Churros: crullers with crunch

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Living here in New England practically my entire life, I’m very familiar with doughnuts.

VERY familiar.

After all, New England is home to Dunkin’ Donuts, “the world’s leading baked goods and coffee chain,” according to its Web site.

A running joke around these parts, when giving directions to anywhere, is to simply say, “Go past four Dunkin’ Donuts and turn right.”

Still, though to outsiders New England may look like a huddled smudge stuck up in the right-hand corner of any U.S. map, each of its states has its own distinct doughnut tradition. And I’ve enjoyed them all –

•Connecticut: Big, moist, homemade cinnamon doughnuts, stacked vertically on a wooden rod, the highlight of our town’s annual September Grange fair.

•Massachusetts: Powdered-sugar Hostess Donettes, nestled a slightly sticky six to a plastic sleeve. They tided me over many a late afternoon between the end of high school track practice and dinner – an agonizing 45 minutes spent bouncing home over pot-holed roads in the back of a school bus.

Rhode Island: Bess Eaton! This late, lamented chain’s coconut crunch doughnut was the ultimate “the mess is worth it” dining experience – right up there with lobster.

Maine: The Camden Home Bakery’s Persian Bun, a deep-fried cinnamon roll topped with – well, see for yourself. One of these days, I’m going to clone this sucker.

New Hampshire: Muriel’s, in Lebanon. Muriel herself stands behind a fryer, poking at doughnuts with a wooden dowel, then spearing one, asking if you want plain sugar or cinnamon sugar, and shaking it in a bag for you. A hot Muriel’s cinnamon doughnut with a cup of coffee? Life is good.

Vermont: Let’s just say I’ve spent many happy hours frying doughnuts in the King Arthur test kitchen, looking to re-create the doughnut experiences outlined above.

Still, in all my years of doughnut appreciation, I’d never eaten a homemade churro.

Until now.

Sure, I’d seen packaged churros; and even been tempted by the leaden-looking wands in the local club store’s snack bar. But they just never had that fresh-fried allure, the come-hither look that spawns a reckless, calories-be-darned attitude in its willing victim.

But I was always interested. Are they a cake doughnut, a yeast doughnut… what?

As it turns out, churros are neither cake nor yeast doughnut, but something all their own: pâte à choux (cream puff) batter, piped into hot fat, deep-fried until crisp, and shaken with cinnamon-sugar.

Shaped in a ring, this type of doughnut is sometimes known as a French cruller; in fact, Dunkin’ Donuts carries them. But the proportion of crisp outside to soft inside leans heavily towards crust in a churro, making it the perfect vehicle for coffee, or hot chocolate – which is what churros are served alongside in their native Spain.

If you’re not afraid of deep-frying – and in this case, “deep” is only about 5/8″ of oil – give these tasty Churros a try.

Did you know that by clicking anywhere on this block of pictures, you can enlarge them to full size? Go ahead, give it a try; it’ll work for any of our photos.

Combine the following in a saucepan set over medium heat:

1 cup water
1/2 cup (8 tablespoons) unsalted butter
3/8 teaspoon salt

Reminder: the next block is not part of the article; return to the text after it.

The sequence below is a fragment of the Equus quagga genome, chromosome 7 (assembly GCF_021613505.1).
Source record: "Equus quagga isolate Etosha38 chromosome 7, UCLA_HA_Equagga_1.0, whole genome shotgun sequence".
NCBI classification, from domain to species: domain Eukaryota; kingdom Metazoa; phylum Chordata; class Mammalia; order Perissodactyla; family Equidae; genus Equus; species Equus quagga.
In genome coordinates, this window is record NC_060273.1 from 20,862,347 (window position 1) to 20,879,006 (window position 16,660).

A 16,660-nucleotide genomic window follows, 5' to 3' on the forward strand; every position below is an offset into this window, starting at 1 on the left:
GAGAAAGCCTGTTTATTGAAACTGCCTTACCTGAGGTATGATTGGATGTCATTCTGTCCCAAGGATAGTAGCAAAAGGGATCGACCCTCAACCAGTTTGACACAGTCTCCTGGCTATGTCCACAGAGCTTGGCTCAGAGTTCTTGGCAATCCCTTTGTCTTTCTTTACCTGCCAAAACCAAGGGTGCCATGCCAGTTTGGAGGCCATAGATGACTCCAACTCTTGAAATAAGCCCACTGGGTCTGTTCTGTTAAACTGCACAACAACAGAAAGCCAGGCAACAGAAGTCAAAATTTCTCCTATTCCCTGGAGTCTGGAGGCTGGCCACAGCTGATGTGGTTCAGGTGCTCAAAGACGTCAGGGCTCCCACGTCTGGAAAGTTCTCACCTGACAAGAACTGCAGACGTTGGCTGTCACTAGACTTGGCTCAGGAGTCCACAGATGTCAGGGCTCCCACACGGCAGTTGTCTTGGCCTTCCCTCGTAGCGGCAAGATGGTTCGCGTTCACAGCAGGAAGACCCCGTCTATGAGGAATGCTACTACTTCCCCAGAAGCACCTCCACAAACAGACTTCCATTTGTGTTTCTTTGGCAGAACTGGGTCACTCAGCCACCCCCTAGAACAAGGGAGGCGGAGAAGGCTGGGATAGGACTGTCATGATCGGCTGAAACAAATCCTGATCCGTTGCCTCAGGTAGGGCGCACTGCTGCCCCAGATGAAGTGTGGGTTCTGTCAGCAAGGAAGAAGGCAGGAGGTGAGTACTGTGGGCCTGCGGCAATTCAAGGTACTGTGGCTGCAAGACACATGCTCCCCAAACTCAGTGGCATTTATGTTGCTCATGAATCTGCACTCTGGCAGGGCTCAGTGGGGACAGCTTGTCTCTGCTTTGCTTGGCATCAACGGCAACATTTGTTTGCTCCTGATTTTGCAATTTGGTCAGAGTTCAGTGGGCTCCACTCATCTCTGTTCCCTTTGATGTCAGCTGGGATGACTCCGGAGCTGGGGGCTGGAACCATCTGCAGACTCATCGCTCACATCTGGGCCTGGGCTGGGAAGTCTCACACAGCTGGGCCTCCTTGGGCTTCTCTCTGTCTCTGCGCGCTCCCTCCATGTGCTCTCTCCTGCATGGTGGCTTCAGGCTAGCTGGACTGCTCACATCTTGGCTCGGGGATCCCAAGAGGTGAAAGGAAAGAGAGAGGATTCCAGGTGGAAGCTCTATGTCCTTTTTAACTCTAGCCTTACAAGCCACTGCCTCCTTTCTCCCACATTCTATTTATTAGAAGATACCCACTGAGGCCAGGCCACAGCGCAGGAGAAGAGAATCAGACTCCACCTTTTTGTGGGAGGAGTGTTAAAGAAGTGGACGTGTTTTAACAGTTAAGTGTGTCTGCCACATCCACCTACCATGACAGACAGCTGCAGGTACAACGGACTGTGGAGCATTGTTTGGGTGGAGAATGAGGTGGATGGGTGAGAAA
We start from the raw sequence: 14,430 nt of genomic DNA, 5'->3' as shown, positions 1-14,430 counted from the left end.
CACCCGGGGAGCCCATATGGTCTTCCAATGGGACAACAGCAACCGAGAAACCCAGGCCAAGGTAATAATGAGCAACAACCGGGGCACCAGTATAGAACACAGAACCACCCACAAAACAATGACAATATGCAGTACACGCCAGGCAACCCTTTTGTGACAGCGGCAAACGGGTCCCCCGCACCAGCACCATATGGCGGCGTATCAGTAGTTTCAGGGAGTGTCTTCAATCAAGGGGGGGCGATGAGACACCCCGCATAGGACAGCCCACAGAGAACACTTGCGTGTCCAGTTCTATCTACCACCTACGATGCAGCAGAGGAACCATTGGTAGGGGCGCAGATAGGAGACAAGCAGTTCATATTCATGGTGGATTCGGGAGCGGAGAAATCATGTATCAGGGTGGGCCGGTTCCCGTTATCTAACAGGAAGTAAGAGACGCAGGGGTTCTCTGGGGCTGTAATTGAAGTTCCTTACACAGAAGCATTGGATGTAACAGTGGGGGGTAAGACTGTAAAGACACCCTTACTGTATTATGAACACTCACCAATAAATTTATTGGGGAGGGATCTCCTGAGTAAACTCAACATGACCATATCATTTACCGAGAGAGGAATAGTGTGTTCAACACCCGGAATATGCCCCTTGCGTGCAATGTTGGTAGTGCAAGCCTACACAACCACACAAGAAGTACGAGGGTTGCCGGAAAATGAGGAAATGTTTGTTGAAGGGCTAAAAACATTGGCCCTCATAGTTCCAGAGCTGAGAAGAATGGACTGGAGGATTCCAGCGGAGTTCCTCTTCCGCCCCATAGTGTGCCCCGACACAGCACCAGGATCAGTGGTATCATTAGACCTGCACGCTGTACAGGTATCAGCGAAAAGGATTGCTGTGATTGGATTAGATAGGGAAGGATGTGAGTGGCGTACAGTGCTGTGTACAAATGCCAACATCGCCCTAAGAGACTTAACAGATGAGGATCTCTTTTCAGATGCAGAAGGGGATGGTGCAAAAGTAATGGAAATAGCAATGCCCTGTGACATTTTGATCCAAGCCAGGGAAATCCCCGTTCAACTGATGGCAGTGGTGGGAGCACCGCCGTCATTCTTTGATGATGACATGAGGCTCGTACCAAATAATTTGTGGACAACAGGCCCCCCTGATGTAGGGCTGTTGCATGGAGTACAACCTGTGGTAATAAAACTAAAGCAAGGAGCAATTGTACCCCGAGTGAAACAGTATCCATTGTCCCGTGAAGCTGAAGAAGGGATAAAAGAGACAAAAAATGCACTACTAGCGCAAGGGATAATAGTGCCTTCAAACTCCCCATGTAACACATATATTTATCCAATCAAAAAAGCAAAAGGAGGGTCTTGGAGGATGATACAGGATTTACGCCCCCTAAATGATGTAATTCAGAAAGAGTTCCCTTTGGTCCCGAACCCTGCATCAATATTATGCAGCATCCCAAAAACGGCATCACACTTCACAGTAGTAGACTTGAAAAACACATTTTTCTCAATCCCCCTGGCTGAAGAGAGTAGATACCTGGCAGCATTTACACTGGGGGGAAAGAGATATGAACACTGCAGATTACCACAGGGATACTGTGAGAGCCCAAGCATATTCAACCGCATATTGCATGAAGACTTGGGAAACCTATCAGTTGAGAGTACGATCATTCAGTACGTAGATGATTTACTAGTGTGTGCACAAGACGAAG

Heat until the butter has melted, and bring to a rolling boil.

Remove the pan from the heat, and add 1 1/4 cups (5 1/4 ounces) King Arthur Unbleached All-Purpose Flour all at once, stirring vigorously.

Return the pan to the burner and cook over medium heat, stirring all the while, until the mixture smooths out and follows the spoon around the pan; this should take less than a minute.

Remove the pan from the heat, and let the mixture cool for 5 to 10 minutes. It’ll still feel hot, but you should be able to hold a finger in it for a few seconds. If you have an instant-read thermometer, the temperature should be below 125°F.

Transfer the mixture to a mixer, and beat in 1/2 teaspoon cinnamon, if desired; this will enhance the churros’ flavor.

Beat in 4 large eggs one at a time, scraping the bowl as needed.

The mixture will look curdled at first, but when you add the last egg it should become smooth. Beat for at least 2 minutes after adding the last egg. See how silky it gets?

Next, you have a choice of piping the batter into hot oil immediately, which will yield curved or S-shape churros; or piping it onto a piece of parchment and freezing for 30 minutes, which will make straight, stick-like churros.

To pipe immediately: Pour 3 cups vegetable oil (peanut oil preferred) into a 10″ electric frying pan or heavy skillet set over a burner; the oil should be about 5/8″ deep. If you use a smaller or larger pan, add oil to a depth of between 1/2″ and 3/4″.

While you’re heating the oil to 375°F, spoon the batter into a pastry bag fitted with a star tip; a muffin scoop is a handy tool here.

The star tip will give your churros their signature grooved surface. A 1/4″ star is typically included in a basic pastry set; this will yield churros about 3/4″ in diameter. If you’re looking for fatter, 1″ churros, use a wider star tip.

Can you make these without a pastry bag?

Difficult. Try putting the sticky batter into a plastic bag, and snipping off the corner. You won’t get the vertical grooves a star tip would yield; and the plastic bag will be hard to handle, but it’s possible to do — barely. (I know, I tried it!)

Pipe a line of batter about 6″ long into the hot oil. It’s virtually impossible to pipe a straight line; you’ll see. Pipe 5 or so churros at a time into the oil. Don’t crowd them, as they’ll lower the temperature of the oil too much; you want it to stay right up there around 375°F.

Fry the churros for about 2 minutes on each side, until they’re a light golden brown, and are cooked all the way through. Drain on a paper towel-lined baking sheet.

For straight (well, straighter!) churros, it helps to freeze them before frying.

Pipe the batter in 6″ straight lines onto a piece of parchment. Place the parchment on a pan, and put the pan in the freezer. Freeze churros for 20 to 30 minutes, until they’re stiff enough that you can pick them up off the parchment.

Fry frozen churros as directed above, about 2 1/2 minutes per side.

Drain and cool on paper towels.

Sprinkle churros heavily with cinnamon-sugar (you’ll need about 3 tablespoons total), stirring gently to coat.

Or spoon cinnamon-sugar into a plastic or paper bag large enough to hold churros without crowding, and gently shake, about 5 or 6 at a time, to coat with the sugar.

See the grooves? They really look like churros!

Serve immediately.

Or cool to room temperature, and store airtight for several days. Reheat in a 350°F oven for about 10 minutes before serving.

Questions, anyone? Yes, you in the front row there –

“Can you make these with whole wheat flour?”

Uhhhh… no. We don’t advise it; best to get your daily fiber elsewhere.